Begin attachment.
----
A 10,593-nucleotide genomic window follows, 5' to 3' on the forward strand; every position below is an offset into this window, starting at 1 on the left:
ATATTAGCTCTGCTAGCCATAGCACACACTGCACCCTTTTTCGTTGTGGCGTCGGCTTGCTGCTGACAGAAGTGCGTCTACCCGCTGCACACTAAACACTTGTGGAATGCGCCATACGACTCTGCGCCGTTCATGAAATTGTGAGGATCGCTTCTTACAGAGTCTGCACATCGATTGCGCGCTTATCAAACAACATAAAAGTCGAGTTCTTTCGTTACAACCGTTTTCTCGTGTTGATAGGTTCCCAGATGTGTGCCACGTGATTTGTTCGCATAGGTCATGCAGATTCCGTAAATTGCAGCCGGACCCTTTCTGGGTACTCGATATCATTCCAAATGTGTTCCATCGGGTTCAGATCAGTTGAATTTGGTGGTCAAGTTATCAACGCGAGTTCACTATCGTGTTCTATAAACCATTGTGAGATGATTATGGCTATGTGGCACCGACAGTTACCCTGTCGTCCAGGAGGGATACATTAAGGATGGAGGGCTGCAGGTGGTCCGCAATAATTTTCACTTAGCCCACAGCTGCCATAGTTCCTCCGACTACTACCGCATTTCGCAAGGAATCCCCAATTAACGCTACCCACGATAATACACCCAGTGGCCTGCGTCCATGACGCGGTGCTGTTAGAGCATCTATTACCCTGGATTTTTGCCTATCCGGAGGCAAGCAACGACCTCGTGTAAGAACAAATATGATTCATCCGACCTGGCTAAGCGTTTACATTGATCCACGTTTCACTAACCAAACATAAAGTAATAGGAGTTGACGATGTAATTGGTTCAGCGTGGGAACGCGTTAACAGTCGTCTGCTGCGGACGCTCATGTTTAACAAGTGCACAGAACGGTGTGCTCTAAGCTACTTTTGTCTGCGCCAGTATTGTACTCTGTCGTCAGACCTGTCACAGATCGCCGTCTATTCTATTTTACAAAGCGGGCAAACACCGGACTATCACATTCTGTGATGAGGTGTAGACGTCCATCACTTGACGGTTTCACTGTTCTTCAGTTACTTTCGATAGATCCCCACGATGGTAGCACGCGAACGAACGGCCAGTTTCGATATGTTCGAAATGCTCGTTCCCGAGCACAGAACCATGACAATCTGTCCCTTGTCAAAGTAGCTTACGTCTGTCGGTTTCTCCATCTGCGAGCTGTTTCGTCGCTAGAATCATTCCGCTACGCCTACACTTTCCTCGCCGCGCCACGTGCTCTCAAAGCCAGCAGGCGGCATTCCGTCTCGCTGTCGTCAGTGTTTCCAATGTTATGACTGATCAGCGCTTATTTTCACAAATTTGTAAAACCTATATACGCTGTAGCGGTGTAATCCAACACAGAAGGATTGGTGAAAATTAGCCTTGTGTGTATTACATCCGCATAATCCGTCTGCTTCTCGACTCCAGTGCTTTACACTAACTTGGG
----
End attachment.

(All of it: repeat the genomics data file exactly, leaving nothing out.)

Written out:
A 10,593-nucleotide genomic window follows, 5' to 3' on the forward strand; every position below is an offset into this window, starting at 1 on the left:
ATATTAGCTCTGCTAGCCATAGCACACACTGCACCCTTTTTCGTTGTGGCGTCGGCTTGCTGCTGACAGAAGTGCGTCTACCCGCTGCACACTAAACACTTGTGGAATGCGCCATACGACTCTGCGCCGTTCATGAAATTGTGAGGATCGCTTCTTACAGAGTCTGCACATCGATTGCGCGCTTATCAAACAACATAAAAGTCGAGTTCTTTCGTTACAACCGTTTTCTCGTGTTGATAGGTTCCCAGATGTGTGCCACGTGATTTGTTCGCATAGGTCATGCAGATTCCGTAAATTGCAGCCGGACCCTTTCTGGGTACTCGATATCATTCCAAATGTGTTCCATCGGGTTCAGATCAGTTGAATTTGGTGGTCAAGTTATCAACGCGAGTTCACTATCGTGTTCTATAAACCATTGTGAGATGATTATGGCTATGTGGCACCGACAGTTACCCTGTCGTCCAGGAGGGATACATTAAGGATGGAGGGCTGCAGGTGGTCCGCAATAATTTTCACTTAGCCCACAGCTGCCATAGTTCCTCCGACTACTACCGCATTTCGCAAGGAATCCCCAATTAACGCTACCCACGATAATACACCCAGTGGCCTGCGTCCATGACGCGGTGCTGTTAGAGCATCTATTACCCTGGATTTTTGCCTATCCGGAGGCAAGCAACGACCTCGTGTAAGAACAAATATGATTCATCCGACCTGGCTAAGCGTTTACATTGATCCACGTTTCACTAACCAAACATAAAGTAATAGGAGTTGACGATGTAATTGGTTCAGCGTGGGAACGCGTTAACAGTCGTCTGCTGCGGACGCTCATGTTTAACAAGTGCACAGAACGGTGTGCTCTAAGCTACTTTTGTCTGCGCCAGTATTGTACTCTGTCGTCAGACCTGTCACAGATCGCCGTCTATTCTATTTTACAAAGCGGGCAAACACCGGACTATCACATTCTGTGATGAGGTGTAGACGTCCATCACTTGACGGTTTCACTGTTCTTCAGTTACTTTCGATAGATCCCCACGATGGTAGCACGCGAACGAACGGCCAGTTTCGATATGTTCGAAATGCTCGTTCCCGAGCACAGAACCATGACAATCTGTCCCTTGTCAAAGTAGCTTACGTCTGTCGGTTTCTCCATCTGCGAGCTGTTTCGTCGCTAGAATCATTCCGCTACGCCTACACTTTCCTCGCCGCGCCACGTGCTCTCAAAGCCAGCAGGCGGCATTCCGTCTCGCTGTCGTCAGTGTTTCCAATGTTATGACTGATCAGCGCTTATTTTCACAAATTTGTAAAACCTATATACGCTGTAGCGGTGTAATCCAACACAGAAGGATTGGTGAAAATTAGCCTTGTGTGTATTACATCCGCATAATCCGTCTGCTTCTCGACTCCAGTGCTTTACACTAACTTGGG